We left Yosemite to arrive at Moss Landing, adjacent to Elkhorn Slough, the second largest estuary in California. An estuary is where fresh and saltwater co-mingle. Moss Landing is a quaint fishing village with a working marina, where fishermen go out at first light and return in the early afternoons with their fresh catch to be sold to individuals and nearby restaurants. In the mornings we were awakened by the barks of seals and when walking Jackson we watched otters rolling in the water as they played and clapped their paws.
We took the opportunity to drive south to nearby Carmel, Monterrey and the Big Sur area. While in Carmel we really didn’t want to miss the iconic 17-mile Drive, a private toll-road coast-hugging drive which snakes through a gated residential neighborhood with spectacular coastal vistas. Unfortunately, due to the US Open, it was closed to tourists so we did not receive the brochure explaining the markers along the way. However, because we voiced our desire to enjoy lunch in one of the waterfront restaurants, we were allowed through (toll-free) and thus were able to drive most of it, stopping at Pebble Beach Golf Links where preparations were well on the way for the impending US Open. We walked the entire village and decided to stop for lunch at Stillwater Grill overlooking the golf course.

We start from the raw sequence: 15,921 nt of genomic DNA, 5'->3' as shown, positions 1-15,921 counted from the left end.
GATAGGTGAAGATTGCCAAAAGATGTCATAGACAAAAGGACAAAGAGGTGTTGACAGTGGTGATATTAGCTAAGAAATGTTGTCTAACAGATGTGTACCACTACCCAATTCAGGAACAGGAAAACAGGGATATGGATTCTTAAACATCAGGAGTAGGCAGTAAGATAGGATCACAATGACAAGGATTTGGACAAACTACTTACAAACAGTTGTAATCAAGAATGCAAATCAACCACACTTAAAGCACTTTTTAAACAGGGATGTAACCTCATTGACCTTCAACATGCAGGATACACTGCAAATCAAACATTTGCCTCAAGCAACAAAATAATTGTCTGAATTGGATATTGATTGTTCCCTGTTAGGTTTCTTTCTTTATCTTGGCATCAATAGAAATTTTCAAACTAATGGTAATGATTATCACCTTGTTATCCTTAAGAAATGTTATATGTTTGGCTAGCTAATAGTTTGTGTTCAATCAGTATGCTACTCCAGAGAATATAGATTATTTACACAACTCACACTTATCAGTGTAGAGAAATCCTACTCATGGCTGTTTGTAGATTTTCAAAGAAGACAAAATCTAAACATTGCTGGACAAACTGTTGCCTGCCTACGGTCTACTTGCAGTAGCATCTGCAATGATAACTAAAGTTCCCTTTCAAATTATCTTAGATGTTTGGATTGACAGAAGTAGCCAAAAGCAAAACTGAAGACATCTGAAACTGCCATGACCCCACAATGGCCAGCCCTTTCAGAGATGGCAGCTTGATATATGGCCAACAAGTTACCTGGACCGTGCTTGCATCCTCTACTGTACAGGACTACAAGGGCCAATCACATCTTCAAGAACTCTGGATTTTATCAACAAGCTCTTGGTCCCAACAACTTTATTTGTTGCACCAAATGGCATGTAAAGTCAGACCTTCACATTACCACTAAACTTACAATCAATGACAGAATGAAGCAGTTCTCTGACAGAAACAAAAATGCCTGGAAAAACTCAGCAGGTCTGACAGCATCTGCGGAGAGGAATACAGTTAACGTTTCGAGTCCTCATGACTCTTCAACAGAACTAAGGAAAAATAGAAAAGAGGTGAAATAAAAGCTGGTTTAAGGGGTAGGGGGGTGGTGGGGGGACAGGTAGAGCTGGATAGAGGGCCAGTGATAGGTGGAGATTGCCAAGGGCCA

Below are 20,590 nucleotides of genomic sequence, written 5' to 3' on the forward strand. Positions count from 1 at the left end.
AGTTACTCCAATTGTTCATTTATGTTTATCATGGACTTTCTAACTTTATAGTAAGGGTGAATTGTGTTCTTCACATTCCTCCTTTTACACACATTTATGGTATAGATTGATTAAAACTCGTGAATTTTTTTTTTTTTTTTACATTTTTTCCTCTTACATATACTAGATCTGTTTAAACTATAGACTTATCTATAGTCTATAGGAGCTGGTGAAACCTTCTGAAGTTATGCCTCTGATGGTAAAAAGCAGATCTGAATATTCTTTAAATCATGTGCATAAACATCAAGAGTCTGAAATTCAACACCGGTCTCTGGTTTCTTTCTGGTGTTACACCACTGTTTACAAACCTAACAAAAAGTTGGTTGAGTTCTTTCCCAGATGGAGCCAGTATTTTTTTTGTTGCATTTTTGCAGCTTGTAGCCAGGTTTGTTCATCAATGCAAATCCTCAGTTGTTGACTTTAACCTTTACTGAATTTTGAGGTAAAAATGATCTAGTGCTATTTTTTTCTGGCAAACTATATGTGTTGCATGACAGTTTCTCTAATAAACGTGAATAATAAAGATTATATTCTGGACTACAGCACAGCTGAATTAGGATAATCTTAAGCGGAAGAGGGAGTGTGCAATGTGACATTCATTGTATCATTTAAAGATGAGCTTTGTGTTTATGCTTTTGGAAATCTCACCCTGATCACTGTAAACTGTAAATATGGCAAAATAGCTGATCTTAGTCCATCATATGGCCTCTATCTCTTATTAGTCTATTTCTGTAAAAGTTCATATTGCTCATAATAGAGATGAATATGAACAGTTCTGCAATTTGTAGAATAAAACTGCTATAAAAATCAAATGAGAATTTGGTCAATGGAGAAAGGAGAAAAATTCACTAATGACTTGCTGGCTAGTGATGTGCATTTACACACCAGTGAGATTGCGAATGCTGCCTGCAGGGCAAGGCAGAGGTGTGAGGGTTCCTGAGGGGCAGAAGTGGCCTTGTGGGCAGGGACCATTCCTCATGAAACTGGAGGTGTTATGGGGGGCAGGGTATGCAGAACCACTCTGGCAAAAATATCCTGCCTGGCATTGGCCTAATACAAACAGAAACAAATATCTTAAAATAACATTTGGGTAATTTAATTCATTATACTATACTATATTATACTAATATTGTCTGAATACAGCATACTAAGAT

Carmel, the gateway to the Monterey peninsula, is a beautiful seaside town with a lovely and aesthetically pleasing upscale shopping district surrounded by trees. It has outlawed high-rises, neon signs, traffic lights, parking meters and anything else that resembles city life. It also has an off leash, pet-friendly beach which we visited on a cloudless day. The reflection of the sun on its bright white sand blinded you and was quite the contrast against the cyan-blue water. Had it not been because we wanted to continue our drive south to the Big Sur area, I could have stayed there for hours.
Monterrey was next and we drove through the infamous Cannery Row, the waterfront street, home to now-defunct sardine-canning factories renovated to house world-class restaurants, luxurious hotels and boutiques and which basks in the glory of John Steinbeck’s novel, Cannery Row, set back in the Great Depression.
Each of these towns have wharfs, some more notable than others, and each unique in their own way.
We continued our journey south and with each turn on the windy and narrow stretch of the Pacific Coast Highway, (State Road 1), the views became more spectacular. The 94 mile stretch from Monterey Peninsula to Mt. Simeon, home to the Hearst Castle, is known as Big Sur, where the sheer cliffs of the Santa Lucia Mountains meet the Pacific Ocean. This area has its own weather pattern, usually fog but the weather gods kept us in mind as the day was absolutely gorgeous with not a cloud in the sky.
We stopped at Bixby Bridge, one of the most photographed areas in California, and for good reason.